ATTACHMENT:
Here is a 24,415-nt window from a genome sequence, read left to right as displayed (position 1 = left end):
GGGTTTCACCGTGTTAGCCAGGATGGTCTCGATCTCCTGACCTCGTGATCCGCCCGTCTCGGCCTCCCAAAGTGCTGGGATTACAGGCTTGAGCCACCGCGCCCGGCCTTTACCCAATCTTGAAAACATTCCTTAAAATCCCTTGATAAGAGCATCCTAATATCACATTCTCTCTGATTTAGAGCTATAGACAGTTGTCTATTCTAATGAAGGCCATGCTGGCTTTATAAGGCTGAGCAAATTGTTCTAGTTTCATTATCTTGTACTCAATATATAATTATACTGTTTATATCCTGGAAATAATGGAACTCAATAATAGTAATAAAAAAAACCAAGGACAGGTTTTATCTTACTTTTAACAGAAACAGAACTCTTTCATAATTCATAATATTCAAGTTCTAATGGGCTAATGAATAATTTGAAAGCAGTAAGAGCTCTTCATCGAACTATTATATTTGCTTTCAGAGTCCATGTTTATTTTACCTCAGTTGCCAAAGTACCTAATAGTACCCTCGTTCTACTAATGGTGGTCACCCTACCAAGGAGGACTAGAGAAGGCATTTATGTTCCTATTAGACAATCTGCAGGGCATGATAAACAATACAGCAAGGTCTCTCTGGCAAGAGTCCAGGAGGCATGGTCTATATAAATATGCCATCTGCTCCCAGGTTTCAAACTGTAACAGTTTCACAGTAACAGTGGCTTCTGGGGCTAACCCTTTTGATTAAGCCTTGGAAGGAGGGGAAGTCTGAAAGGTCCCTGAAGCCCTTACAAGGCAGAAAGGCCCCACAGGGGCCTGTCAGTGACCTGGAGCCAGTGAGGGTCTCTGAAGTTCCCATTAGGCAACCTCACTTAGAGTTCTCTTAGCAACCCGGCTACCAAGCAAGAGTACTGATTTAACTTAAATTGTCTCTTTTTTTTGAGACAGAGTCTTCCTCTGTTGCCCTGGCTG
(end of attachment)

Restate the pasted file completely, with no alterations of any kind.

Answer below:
Here is a 24,415-nt window from a genome sequence, read left to right as displayed (position 1 = left end):
GGGTTTCACCGTGTTAGCCAGGATGGTCTCGATCTCCTGACCTCGTGATCCGCCCGTCTCGGCCTCCCAAAGTGCTGGGATTACAGGCTTGAGCCACCGCGCCCGGCCTTTACCCAATCTTGAAAACATTCCTTAAAATCCCTTGATAAGAGCATCCTAATATCACATTCTCTCTGATTTAGAGCTATAGACAGTTGTCTATTCTAATGAAGGCCATGCTGGCTTTATAAGGCTGAGCAAATTGTTCTAGTTTCATTATCTTGTACTCAATATATAATTATACTGTTTATATCCTGGAAATAATGGAACTCAATAATAGTAATAAAAAAAACCAAGGACAGGTTTTATCTTACTTTTAACAGAAACAGAACTCTTTCATAATTCATAATATTCAAGTTCTAATGGGCTAATGAATAATTTGAAAGCAGTAAGAGCTCTTCATCGAACTATTATATTTGCTTTCAGAGTCCATGTTTATTTTACCTCAGTTGCCAAAGTACCTAATAGTACCCTCGTTCTACTAATGGTGGTCACCCTACCAAGGAGGACTAGAGAAGGCATTTATGTTCCTATTAGACAATCTGCAGGGCATGATAAACAATACAGCAAGGTCTCTCTGGCAAGAGTCCAGGAGGCATGGTCTATATAAATATGCCATCTGCTCCCAGGTTTCAAACTGTAACAGTTTCACAGTAACAGTGGCTTCTGGGGCTAACCCTTTTGATTAAGCCTTGGAAGGAGGGGAAGTCTGAAAGGTCCCTGAAGCCCTTACAAGGCAGAAAGGCCCCACAGGGGCCTGTCAGTGACCTGGAGCCAGTGAGGGTCTCTGAAGTTCCCATTAGGCAACCTCACTTAGAGTTCTCTTAGCAACCCGGCTACCAAGCAAGAGTACTGATTTAACTTAAATTGTCTCTTTTTTTTGAGACAGAGTCTTCCTCTGTTGCCCTGGCTG